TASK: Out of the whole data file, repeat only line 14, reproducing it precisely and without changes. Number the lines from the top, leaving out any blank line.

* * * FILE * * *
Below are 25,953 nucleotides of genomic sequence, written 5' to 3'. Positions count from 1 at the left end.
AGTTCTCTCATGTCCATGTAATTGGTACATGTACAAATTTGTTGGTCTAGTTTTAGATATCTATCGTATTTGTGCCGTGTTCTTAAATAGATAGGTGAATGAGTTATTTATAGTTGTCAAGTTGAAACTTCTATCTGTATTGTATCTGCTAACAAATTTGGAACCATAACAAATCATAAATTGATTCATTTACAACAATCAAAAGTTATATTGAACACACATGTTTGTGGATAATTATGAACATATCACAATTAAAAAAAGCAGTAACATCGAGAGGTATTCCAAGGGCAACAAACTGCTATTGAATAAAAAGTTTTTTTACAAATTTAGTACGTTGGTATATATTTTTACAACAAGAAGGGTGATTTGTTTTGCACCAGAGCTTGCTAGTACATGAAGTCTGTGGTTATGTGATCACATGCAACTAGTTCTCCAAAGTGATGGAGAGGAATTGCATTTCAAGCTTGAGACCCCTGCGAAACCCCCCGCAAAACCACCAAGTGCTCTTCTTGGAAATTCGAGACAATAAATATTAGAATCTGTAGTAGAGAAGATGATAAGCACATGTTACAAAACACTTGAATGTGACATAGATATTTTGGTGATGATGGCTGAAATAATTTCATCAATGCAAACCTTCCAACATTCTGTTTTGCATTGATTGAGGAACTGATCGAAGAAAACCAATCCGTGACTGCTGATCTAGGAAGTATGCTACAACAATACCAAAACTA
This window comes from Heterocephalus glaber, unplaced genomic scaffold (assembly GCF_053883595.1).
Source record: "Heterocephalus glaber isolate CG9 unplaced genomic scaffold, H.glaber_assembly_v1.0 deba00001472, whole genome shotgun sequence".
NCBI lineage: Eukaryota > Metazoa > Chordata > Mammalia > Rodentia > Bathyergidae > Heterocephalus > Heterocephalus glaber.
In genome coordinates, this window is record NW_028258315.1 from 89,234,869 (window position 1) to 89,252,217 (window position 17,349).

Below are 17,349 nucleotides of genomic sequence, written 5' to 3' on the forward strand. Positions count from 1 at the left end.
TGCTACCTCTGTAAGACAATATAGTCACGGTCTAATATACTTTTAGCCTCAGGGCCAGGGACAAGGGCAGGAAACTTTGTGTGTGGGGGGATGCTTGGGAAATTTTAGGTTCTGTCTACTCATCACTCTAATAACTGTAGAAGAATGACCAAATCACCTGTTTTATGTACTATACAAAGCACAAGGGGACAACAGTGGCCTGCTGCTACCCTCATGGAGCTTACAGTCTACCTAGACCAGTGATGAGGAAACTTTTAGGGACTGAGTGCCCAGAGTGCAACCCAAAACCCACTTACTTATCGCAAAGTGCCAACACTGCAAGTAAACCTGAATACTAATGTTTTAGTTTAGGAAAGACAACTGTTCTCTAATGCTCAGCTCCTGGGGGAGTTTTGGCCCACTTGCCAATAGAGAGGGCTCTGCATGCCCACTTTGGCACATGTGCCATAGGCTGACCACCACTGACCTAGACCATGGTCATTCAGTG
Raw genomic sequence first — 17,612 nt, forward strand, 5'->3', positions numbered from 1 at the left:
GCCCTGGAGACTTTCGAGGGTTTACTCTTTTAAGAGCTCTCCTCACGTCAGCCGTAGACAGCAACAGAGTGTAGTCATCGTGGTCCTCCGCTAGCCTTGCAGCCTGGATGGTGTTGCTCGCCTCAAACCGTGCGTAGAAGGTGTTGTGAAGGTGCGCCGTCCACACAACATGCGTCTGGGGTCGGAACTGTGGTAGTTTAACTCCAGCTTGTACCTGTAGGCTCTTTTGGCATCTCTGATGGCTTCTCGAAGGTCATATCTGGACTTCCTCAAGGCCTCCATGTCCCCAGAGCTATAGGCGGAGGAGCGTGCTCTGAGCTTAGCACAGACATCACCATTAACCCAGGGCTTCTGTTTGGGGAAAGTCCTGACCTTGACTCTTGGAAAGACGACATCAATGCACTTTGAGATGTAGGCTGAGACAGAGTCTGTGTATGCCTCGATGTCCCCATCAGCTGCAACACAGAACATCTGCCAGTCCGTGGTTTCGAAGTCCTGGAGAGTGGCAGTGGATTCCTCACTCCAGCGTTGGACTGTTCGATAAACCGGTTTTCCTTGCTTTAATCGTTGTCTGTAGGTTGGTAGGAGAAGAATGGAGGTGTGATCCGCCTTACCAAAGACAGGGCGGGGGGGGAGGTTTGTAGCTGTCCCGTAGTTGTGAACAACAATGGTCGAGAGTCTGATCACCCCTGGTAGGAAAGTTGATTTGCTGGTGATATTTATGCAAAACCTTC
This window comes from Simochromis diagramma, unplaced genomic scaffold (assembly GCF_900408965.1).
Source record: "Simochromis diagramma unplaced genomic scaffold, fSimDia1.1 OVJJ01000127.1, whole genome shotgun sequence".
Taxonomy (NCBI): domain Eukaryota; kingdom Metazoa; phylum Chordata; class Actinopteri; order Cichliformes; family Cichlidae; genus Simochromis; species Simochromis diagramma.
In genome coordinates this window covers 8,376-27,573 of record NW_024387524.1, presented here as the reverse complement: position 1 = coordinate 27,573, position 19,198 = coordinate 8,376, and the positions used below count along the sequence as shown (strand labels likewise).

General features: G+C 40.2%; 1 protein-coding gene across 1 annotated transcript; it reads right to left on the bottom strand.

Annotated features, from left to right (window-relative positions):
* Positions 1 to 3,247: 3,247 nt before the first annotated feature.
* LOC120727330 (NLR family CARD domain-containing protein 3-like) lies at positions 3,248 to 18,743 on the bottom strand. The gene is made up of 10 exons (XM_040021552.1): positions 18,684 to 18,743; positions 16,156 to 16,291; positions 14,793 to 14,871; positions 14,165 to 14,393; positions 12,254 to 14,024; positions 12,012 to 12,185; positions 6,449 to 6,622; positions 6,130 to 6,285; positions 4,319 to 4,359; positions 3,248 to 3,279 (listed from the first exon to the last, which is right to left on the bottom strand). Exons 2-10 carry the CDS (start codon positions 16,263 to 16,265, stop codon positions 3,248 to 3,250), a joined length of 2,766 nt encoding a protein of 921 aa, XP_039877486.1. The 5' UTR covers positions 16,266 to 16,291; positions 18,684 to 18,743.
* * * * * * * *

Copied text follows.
In genome coordinates this window covers 8,376-27,573 of record NW_024387524.1, presented here as the reverse complement: position 1 = coordinate 27,573, position 19,198 = coordinate 8,376, and the positions used below count along the sequence as shown (strand labels likewise).